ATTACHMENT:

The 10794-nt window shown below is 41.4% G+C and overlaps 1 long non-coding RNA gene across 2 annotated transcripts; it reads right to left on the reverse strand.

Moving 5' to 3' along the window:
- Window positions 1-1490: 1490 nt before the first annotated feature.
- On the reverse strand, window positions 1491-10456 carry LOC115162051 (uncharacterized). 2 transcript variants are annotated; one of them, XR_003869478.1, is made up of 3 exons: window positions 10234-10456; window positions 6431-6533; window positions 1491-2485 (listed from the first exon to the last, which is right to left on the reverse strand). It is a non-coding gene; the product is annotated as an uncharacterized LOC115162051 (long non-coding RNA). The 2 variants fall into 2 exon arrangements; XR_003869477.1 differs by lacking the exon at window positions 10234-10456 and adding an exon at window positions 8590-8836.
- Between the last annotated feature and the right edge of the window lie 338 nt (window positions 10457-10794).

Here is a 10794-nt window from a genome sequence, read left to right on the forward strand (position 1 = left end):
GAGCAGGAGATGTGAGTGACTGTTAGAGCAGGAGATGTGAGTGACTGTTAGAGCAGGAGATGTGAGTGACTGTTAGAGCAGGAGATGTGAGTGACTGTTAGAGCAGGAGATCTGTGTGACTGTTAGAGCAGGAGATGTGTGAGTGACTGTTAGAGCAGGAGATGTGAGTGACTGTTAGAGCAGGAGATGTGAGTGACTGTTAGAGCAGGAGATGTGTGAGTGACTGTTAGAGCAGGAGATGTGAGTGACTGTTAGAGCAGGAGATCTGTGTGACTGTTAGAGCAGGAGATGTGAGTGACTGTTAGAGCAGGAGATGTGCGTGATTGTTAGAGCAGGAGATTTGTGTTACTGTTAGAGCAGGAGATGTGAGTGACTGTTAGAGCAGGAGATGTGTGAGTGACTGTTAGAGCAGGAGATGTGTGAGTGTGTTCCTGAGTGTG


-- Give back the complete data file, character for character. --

The 10794-nt window shown below is 41.4% G+C and overlaps 1 long non-coding RNA gene across 2 annotated transcripts; it reads right to left on the reverse strand.

Moving 5' to 3' along the window:
- Window positions 1-1490: 1490 nt before the first annotated feature.
- On the reverse strand, window positions 1491-10456 carry LOC115162051 (uncharacterized). 2 transcript variants are annotated; one of them, XR_003869478.1, is made up of 3 exons: window positions 10234-10456; window positions 6431-6533; window positions 1491-2485 (listed from the first exon to the last, which is right to left on the reverse strand). It is a non-coding gene; the product is annotated as an uncharacterized LOC115162051 (long non-coding RNA). The 2 variants fall into 2 exon arrangements; XR_003869477.1 differs by lacking the exon at window positions 10234-10456 and adding an exon at window positions 8590-8836.
- Between the last annotated feature and the right edge of the window lie 338 nt (window positions 10457-10794).

Here is a 10794-nt window from a genome sequence, read left to right on the forward strand (position 1 = left end):
GAGCAGGAGATGTGAGTGACTGTTAGAGCAGGAGATGTGAGTGACTGTTAGAGCAGGAGATGTGAGTGACTGTTAGAGCAGGAGATGTGAGTGACTGTTAGAGCAGGAGATCTGTGTGACTGTTAGAGCAGGAGATGTGTGAGTGACTGTTAGAGCAGGAGATGTGAGTGACTGTTAGAGCAGGAGATGTGAGTGACTGTTAGAGCAGGAGATGTGTGAGTGACTGTTAGAGCAGGAGATGTGAGTGACTGTTAGAGCAGGAGATCTGTGTGACTGTTAGAGCAGGAGATGTGAGTGACTGTTAGAGCAGGAGATGTGCGTGATTGTTAGAGCAGGAGATTTGTGTTACTGTTAGAGCAGGAGATGTGAGTGACTGTTAGAGCAGGAGATGTGTGAGTGACTGTTAGAGCAGGAGATGTGTGAGTGTGTTCCTGAGTGTG